photoA bathroom toilet is a fixture that you shouldn’t have to think about very much. Doug, of Lake Forest, Calif., didn’t expect to give much thought to his new Kohler, since it had been installed for less than 30 days.

“I heard noise coming from the toilet, I removed the tank cover and the water fill valve shot into air,” Doug told “I had to shut off the water. It could have flooded my house if I wasn't home.”

Doug was upset that his house could have flooded, but was further ticked off when he discovered Kohler’s warranty included replacing the defective part, but not labor. In other words, he would need to install it himself. A Kohler representative stated the company’s policy in an email to Doug.

“Unfortunately, as our warranty states, we will provide the service part (s) necessary to replace/repair your product at no cost, but labor costs and service calls are not covered,” the email said.

Besides reading the warranty’s fine print, the lesson here may be to pay attention to your fixtures, especially one that has recently been installed. If a fixture is going to fail, chances are it will happen in the first 30 days. Or, the day after the warranty expires.

Print out your statements

Rising fees at big banks have sent a lot of customers looking for small, community banks that are more fee-friendly. But David, a former customer of US Bank in Monument, Colo., learned something that quite frankly we might never have considered.

“While my bank account was active, I was enrolled in their web-based system to receive my bank statements, David told “Since I closed my account, US Bank no longer allows me access to my bank statements.”

David said he discussed closing his account with bank employees and none mentioned he would no longer have access to the site. If you are closing a bank account and have done online banking, make sure you download all your records first.

There are limits to first class perks

Patricia, of El Granada, Calif., who describes herself as “rich, but not stupid,” is outranged that Delta Airlines charged her a fee of $150 to change the departure date of her Atlanta to San Francisco flight by one day. After all, she was flying first class, was a “Million Miler,” and was at the Diamond Medallion level.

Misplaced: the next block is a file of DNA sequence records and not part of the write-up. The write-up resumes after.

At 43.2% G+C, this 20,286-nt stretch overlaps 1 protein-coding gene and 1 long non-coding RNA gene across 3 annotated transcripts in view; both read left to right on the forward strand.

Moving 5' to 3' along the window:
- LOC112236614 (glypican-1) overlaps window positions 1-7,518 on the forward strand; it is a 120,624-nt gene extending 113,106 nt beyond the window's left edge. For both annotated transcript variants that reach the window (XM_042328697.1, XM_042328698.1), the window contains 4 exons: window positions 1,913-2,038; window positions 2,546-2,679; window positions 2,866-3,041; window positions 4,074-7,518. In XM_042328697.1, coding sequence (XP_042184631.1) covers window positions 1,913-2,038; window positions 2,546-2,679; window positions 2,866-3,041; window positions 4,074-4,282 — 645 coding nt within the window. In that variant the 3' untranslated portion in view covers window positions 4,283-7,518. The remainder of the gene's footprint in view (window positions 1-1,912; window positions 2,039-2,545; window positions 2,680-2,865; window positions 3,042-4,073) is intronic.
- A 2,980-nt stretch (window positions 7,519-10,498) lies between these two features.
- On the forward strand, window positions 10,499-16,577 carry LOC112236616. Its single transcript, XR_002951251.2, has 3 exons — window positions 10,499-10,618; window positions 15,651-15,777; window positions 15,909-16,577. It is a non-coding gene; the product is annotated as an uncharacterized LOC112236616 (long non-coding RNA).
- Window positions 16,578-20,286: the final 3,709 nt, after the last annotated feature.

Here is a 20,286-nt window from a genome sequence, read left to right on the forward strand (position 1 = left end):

“I thought this had to be a mistake,” Patricia told “I called the phone number listed on the reverse of my Diamond Medallion card, and after punching in my SkyMiles number reached a pleasant human of the female variety. I told her what I was trying to do online and asked her if there was some mistake. I was told ‘no, it costs $150 to change the flight no matter what.’"

Patricia has learned what those of us back in coach have long known. The airlines don’t like to raise their fares for competitive reasons, but don’t hesitate to tack on fees wherever possible, even for those in first class.

A benefit of reading the manual

John, of Perryville, Md., bought a Dell computer from Best Buy. When he asked about the missing reinstallation CD, the store personnel told him not to worry, to just call tech support if he needed a reinstall.

“What they did not tell me was when your warranty is up you must pay $59 for them to reinstall,” John told

John is our kind of consumer. Instead of paying the $59, he started reading the computer’s user manual that most of us usually ignore.

“On page 23 it says you are allowed one copy of a reinstallation CD with all the software that was on your computer when you bought it,” he said.

John called Dell back and referred them to page 23. As a result, he says Dell sent him a reinstallation CD for his computer, at no charge.